Four Dimensions Of Effective Organization
Abraham Lincoln is popularly believed to have said that if he had six hours to chop down a tree, he would spend the first four hours sharpening the ax.
This story illustrates what Lincoln meant.
A man was once walking in the woods when he came across someone sawing wood.
He said, “You really look beat. How long have you been sawing wood?”
“Many hours,” the other man replied.
“The saw must be dull by now,” said the man. “Maybe you should stop and sharpen the saw.”
“Yes,” the other man replied, “but I don’t have time to stop to sharpen the saw.”
In The 7 Habits of Highly Effective People, Stephen Covey uses this story to explain what Habit 7, “Sharpen the Saw,” means.
Every person needs to balance four different dimensions of their lives and intentionally take time to sharpen the saw of each dimension.
1. The physical, which consists of the right diet and exercise.
2. The social/emotional, which is where we build and maintain relationships.
3. The mental, which is where we broaden our minds mostly by reading and learning new things.
4. The spiritual, where we connect with our purpose and mission in life.
The same is true for organizations.
They must ensure they have the right focus on the physical aspect of the business (i.e., products, services, clients, etc.).
They must focus on the social/emotional by motivating and empowering their employees.
They must focus on the mental aspect, meaning expanding the knowledge and innovative ideas of leadership and all employees.
Then there is the spiritual aspect, which is the overall sense of purpose and mission of the organization.
Oftentimes, when I see organizations struggling, it’s because these four dimensions are out of whack. Any imbalance between the four dimensions will produce a lopsided company.
For instance, if a company is highly sales-driven (driven by the physical), they only strive to make money, sometimes at the expense of their integrity. Eventually, employees become disengaged and start to leave.
A recent client I worked with is a great example of what happens when a company only focuses on one dimension.
Michael is the CEO of a very successful, family-owned business founded by his father-in-law. The company experienced serious growth, but because of a detrimental hiring decision, leadership lost its focus, and the company almost went under.
I was asked to come in and evaluate what the critical issues were that needed intervention and create a plan going forward.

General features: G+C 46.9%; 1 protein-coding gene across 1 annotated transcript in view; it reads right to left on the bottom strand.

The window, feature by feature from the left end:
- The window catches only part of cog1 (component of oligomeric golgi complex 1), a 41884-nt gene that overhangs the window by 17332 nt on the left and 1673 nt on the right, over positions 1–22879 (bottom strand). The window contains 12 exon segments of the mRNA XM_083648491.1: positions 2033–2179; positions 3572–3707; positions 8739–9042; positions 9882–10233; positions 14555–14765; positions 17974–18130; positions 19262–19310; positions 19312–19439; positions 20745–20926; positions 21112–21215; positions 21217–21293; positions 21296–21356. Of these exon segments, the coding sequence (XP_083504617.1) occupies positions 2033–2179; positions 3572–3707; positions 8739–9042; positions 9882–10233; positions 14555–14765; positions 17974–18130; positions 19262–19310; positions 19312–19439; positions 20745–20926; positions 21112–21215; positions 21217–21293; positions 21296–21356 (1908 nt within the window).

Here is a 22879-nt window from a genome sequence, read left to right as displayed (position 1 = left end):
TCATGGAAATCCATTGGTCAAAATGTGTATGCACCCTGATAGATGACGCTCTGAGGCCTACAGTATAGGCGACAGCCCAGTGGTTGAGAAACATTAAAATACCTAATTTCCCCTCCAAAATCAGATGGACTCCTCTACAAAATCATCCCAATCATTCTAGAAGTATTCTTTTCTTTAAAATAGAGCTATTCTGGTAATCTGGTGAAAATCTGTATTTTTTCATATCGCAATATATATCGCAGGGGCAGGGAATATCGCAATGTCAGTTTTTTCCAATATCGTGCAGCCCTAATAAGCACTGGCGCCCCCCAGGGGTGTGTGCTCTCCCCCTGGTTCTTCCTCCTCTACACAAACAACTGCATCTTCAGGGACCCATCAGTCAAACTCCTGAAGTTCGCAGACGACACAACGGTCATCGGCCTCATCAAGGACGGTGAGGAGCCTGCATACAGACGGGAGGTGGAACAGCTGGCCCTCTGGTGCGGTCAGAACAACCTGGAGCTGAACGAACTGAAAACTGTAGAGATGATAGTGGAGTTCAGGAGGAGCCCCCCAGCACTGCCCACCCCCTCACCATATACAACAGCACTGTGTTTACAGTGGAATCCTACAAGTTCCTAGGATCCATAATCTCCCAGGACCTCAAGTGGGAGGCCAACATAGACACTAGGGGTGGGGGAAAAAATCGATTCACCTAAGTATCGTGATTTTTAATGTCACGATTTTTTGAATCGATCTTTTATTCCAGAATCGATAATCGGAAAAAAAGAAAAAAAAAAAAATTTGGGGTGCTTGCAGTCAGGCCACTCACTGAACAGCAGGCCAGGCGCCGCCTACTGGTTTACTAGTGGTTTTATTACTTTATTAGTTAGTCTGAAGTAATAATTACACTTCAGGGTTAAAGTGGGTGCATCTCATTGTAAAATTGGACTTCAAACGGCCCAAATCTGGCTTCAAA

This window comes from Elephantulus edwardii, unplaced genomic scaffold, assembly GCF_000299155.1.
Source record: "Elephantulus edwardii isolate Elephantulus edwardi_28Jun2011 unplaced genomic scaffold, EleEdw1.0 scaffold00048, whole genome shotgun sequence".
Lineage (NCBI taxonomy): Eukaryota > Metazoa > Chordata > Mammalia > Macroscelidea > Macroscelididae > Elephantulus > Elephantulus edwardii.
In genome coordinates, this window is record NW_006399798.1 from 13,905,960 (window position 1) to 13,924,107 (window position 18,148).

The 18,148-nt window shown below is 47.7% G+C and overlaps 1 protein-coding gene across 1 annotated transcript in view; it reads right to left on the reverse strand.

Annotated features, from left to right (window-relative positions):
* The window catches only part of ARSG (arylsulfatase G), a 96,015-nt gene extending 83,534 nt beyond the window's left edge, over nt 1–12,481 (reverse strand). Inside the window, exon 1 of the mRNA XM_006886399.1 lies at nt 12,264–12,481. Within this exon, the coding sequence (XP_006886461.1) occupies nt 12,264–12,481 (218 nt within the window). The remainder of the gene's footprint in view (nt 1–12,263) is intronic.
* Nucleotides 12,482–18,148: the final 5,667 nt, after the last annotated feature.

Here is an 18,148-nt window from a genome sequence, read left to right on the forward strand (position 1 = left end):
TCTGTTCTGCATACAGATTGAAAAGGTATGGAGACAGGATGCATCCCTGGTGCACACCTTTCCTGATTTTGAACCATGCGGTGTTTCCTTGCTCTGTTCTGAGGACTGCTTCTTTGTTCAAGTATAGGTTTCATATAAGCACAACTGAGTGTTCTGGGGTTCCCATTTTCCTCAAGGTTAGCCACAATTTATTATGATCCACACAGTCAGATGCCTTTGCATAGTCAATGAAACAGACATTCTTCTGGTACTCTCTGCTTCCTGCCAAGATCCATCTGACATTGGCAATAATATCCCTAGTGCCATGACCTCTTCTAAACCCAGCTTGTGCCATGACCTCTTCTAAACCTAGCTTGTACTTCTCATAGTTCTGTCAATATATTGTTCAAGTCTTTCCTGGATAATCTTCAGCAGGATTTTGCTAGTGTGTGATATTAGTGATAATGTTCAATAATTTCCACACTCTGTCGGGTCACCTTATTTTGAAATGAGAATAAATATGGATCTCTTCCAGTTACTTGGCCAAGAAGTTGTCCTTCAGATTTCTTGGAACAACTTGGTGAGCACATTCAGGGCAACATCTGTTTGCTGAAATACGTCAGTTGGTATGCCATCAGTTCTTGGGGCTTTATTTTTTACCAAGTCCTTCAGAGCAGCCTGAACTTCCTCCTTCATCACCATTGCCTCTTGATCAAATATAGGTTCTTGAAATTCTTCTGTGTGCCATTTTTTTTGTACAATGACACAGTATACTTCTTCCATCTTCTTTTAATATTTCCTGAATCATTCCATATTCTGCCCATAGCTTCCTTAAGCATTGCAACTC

In doing a gap analysis, I found what my mentor Roy Cammarano described as: “When the infrastructure lags because of high growth, it’s the herculean efforts of the people that keep things going.”
I found that there was a huge push for sales but very little understanding of having “the right people in the right seat on the right bus,” as Jim Collins explains in Good to Great. People were working very hard to keep things going but burning out in the process.
We instituted a better hiring process, in which we matched the job description to the strengths and abilities of each hire. Then, we did a full training for leadership, management and all employees. We shared with them, among other things, the importance of balancing the four dimensions and the mission and purpose of what they do. We spoke about empowerment down to each level and created better transparency and accountability across the board. It was very empowering for everyone to hear why they do what they do.
In privately owned businesses, transparency can be a challenge. But the company rose to the challenge and started to share critical information. We created a database with all current projects, and in the weekly meetings, we would go through many if not all the “big rocks” that everyone was focused on.
Making sure that your organization is fully aligned is no easy task. So what are some important things to remember? Here are some steps to follow to strike the right balance.
Always start off with your mission and vision —the spiritual side. Make sure everyone feels like they’re part of the mission, empowered and valued as part of the team. As Simon Sinek puts it, “Start with why.”
As the saying goes, however, “Vision without action is just a dream.” You need to translate that mission into an action plan for the day-to-day operation.
This is the physical side.
Then, it’s of the utmost importance to build trust and empowerment among your employees.
That’s the social-emotional side.
Then allow everyone to think creatively, innovate, read books, take courses, etc.
This will improve the mental side of the organization.
Many entrepreneurs, myself included, need to learn how to sharpen the saw daily. Sharpen your saw to victory.